It is easy to install and configure and offers a lot of customization options while installing, it lets you choose between MySQL, SQLite, and PostgreSQL as a Database backend. It is also one of the lightest and fastest self-hosted Git server solutions, it does not offer a lot of features like GitLab, but whatever it offers, it does it without pain. If you don’t already have a CentOS server, you can get a VPS on Digital Ocean, by signing up with this referral you get $10 credit and I get $25 credit. Installing Gogs is easy it’s available as a pre-compiled package from Packager. It receives updates like every other package you would install on your system. So you can do the setup once and receive an update on new builds. This setup being pre-build, might not support SQLite, for this guide, I am using MariaDB. You can use PostgreSQL over MariaDB if you prefer it.

https://darryldias.me/2016/gogs-debian/

Getting started.

Adding Gogs repository key.

sudo rpm --import https://rpm.packager.io/key  

Add Gogs packager.io repository to your local packages database.

echo "[gogs]  
name=Repository for pkgr/gogs application.  
baseurl=https://rpm.packager.io/gh/pkgr/gogs/centos7/pkgr  
enabled=1" | sudo tee /etc/yum.repos.d/gogs.repo  

Installing Gogs

sudo yum install gogs

Installing MySQL

sudo yum install mysql-server -y  

Setting up MySQL

sudo mysql_secure_installation  

Logging into MySQL console.

mysql -u root -p  
CREATE DATABASE gogs;  

Exiting MySQL console.

exit  

Installing NGINX to reverse proxy Gogs to port 80.

sudo rpm -Uhv http://nginx.org/packages/centos/6/noarch/RPMS/nginx-release-centos-6-0.el6.ngx.noarch.rpm  
sudo yum install -y nginx  

Editing the NGINX config /etc/nginx/conf.d/default.conf

sudo nano /etc/nginx/conf.d/default.conf  

Add the following lines to your NGINX config.

server {  
listen          80;  
  server_name     ${HOSTNAME};
  location / {
    proxy_pass      http://localhost:3000;
  }
}

Restart NGINX.

sudo service nginx restart  

You can access the newly setup Gogs Server at http://127.0.0.1/, and further configure it to your preference and create your new user, you can now store your projects on your private Git server. Have a question, leave a comment below.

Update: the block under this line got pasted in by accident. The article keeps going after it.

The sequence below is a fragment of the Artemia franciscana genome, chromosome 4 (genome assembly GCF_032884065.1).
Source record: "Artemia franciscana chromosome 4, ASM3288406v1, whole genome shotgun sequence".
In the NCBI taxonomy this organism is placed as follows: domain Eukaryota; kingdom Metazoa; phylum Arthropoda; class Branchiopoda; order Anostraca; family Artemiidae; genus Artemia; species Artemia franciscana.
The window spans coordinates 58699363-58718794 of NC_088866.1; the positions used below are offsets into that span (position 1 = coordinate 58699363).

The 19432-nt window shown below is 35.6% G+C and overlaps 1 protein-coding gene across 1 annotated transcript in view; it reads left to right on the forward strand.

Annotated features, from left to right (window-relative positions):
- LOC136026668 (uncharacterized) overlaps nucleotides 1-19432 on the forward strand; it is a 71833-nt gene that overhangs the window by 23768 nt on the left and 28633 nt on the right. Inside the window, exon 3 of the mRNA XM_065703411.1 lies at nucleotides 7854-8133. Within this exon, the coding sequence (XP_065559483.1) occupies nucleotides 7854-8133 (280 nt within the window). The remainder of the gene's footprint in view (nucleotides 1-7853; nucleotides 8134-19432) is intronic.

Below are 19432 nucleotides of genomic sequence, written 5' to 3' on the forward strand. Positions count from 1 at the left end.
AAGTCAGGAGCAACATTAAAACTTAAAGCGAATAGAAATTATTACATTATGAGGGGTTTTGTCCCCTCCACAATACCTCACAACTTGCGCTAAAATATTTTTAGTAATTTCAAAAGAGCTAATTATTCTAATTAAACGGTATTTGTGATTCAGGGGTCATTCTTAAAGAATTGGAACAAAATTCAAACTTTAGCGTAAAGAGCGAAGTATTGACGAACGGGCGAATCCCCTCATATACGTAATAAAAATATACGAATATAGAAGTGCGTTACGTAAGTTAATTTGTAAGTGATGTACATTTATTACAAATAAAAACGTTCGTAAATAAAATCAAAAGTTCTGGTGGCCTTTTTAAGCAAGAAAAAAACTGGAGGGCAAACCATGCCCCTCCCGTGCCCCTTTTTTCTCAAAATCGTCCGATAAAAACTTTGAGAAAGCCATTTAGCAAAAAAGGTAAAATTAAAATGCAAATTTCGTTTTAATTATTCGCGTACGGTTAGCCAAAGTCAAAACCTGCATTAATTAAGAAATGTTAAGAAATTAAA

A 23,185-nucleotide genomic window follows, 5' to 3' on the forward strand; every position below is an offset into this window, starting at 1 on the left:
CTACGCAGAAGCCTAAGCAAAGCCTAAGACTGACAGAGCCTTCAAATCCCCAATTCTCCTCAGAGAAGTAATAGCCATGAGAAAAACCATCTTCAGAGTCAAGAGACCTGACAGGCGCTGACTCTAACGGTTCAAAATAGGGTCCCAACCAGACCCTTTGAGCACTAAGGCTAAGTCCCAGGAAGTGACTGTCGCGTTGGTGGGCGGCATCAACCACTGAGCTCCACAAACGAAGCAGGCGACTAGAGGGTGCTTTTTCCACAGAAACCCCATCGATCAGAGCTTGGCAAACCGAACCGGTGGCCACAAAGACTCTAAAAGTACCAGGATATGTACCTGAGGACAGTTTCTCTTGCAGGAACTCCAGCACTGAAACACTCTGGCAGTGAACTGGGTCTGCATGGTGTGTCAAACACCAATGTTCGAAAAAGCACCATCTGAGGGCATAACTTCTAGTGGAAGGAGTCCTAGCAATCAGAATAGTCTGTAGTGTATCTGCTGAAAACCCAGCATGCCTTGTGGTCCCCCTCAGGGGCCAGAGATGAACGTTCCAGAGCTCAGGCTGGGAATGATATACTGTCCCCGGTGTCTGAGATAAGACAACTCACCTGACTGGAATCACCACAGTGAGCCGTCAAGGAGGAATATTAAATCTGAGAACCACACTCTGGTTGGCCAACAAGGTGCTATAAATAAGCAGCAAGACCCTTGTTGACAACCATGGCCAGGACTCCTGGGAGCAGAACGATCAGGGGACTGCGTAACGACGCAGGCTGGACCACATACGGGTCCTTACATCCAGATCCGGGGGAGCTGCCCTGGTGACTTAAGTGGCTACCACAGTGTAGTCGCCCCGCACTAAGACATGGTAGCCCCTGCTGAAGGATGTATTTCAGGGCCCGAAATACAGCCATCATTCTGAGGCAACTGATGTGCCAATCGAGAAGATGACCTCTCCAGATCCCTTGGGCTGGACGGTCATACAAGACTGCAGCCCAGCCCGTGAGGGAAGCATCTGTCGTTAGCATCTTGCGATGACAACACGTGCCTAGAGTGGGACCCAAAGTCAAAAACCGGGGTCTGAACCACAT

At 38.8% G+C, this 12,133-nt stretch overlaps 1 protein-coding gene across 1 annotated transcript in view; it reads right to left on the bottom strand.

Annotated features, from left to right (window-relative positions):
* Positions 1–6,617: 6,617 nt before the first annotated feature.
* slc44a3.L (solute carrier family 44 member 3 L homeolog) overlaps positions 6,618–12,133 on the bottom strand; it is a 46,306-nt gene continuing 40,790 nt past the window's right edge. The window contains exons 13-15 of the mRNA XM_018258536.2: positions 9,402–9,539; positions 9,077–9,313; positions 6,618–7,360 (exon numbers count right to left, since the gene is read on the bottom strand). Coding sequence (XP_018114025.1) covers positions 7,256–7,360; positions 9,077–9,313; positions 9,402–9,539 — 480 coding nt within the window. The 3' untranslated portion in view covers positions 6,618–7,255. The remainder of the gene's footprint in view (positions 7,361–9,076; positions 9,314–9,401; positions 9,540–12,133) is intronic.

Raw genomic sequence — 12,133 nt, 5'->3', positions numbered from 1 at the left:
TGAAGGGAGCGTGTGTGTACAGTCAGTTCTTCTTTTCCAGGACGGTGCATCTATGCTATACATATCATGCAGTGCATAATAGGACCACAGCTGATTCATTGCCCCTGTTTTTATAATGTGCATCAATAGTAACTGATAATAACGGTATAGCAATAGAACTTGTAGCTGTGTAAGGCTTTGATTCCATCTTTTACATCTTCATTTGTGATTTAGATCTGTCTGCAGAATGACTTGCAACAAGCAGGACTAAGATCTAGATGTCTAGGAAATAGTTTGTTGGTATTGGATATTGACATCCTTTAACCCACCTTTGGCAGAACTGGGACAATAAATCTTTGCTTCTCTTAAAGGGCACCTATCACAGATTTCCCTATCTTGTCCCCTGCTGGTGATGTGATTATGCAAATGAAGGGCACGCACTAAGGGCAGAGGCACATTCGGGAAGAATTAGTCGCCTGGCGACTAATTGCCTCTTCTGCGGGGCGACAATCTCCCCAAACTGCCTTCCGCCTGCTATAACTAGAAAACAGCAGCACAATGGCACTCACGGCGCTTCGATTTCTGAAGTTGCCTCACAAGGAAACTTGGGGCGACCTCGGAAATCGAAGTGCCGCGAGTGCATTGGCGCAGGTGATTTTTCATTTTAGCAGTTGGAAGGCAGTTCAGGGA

Gogs on Debian

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Gogs also known as Go Git Server is an open source cross-platform self-hosted Git server written in Golang, similar to the GitLab which is written in Ruby. It is easy to install and configure and offers a lot of customization options while installing, it lets you choose between MySQL, SQLite, and PostgreSQL as a Database backend. It is also one of the lightest and fastest self-hosted Git server solution, it does not offer a lot of features like GitLab, but whatever it offers, it does it without pain. If you don’t already have a Debian server, you can get a VPS on Digital Ocean, by signing up with this referral you get $10 credit and I get $25 credit. Installing Gogs is easy it’s available as a pre-compiled package from Packager. It receives updates like every other package you would install on your system. So you can do the setup once and receive an update on new builds. This setup being pre-build, might not support SQLite, for this guide, I am using MariaDB. You can use PostgreSQL over MariaDB if you prefer it.

https://darryldias.me/2016/gogs-centos/

Getting started.

Adding Gogs repository key.

wget -qO - https://deb.packager.io/key | sudo apt-key add -

Add Gogs packager.io repository to your sources.list.d directory/ For Jessie

sudo echo "deb https://deb.packager.io/gh/pkgr/gogs jessie pkgr" | sudo tee /etc/apt/sources.list.d/gogs.list

For Wheezy

sudo echo "deb https://deb.packager.io/gh/pkgr/gogs wheezy pkgr" | sudo tee /etc/apt/sources.list.d/gogs.list

Updating local package database to fetch meta of the new repository.

sudo apt-get update

Installing Gogs

sudo apt-get install gogs

Adding MariaDB repository, choose the setup depending on the version of Debian you are using and the closest mirror you prefer, from here.

sudo apt-get update

Logging into MariaDB console.

mysql -u root -p

Creating a new Database for Gogs.

CREATE DATABASE gogs;

Exiting MySQL console.

exit

Installing NGINX to reverse proxy Gogs to port 80.

sudo apt-get install nginx-full

Editing the NGINX config /etc/nginx/sites-enabled/default

sudo nano /etc/nginx/sites-enabled/default

Add the following lines to your NGINX config.

server {
listen 80;
server_name yourhostname;location / {
proxy_pass http://127.0.0.1:3000;
    }
}

Restart NGINX.

sudo service nginx restart 

You can access the newly setup Gogs Server at http://127.0.0.1/, and further configure it to your preference and create your new user, you can now store your projects on your private Git server. Have a question, leave a comment below.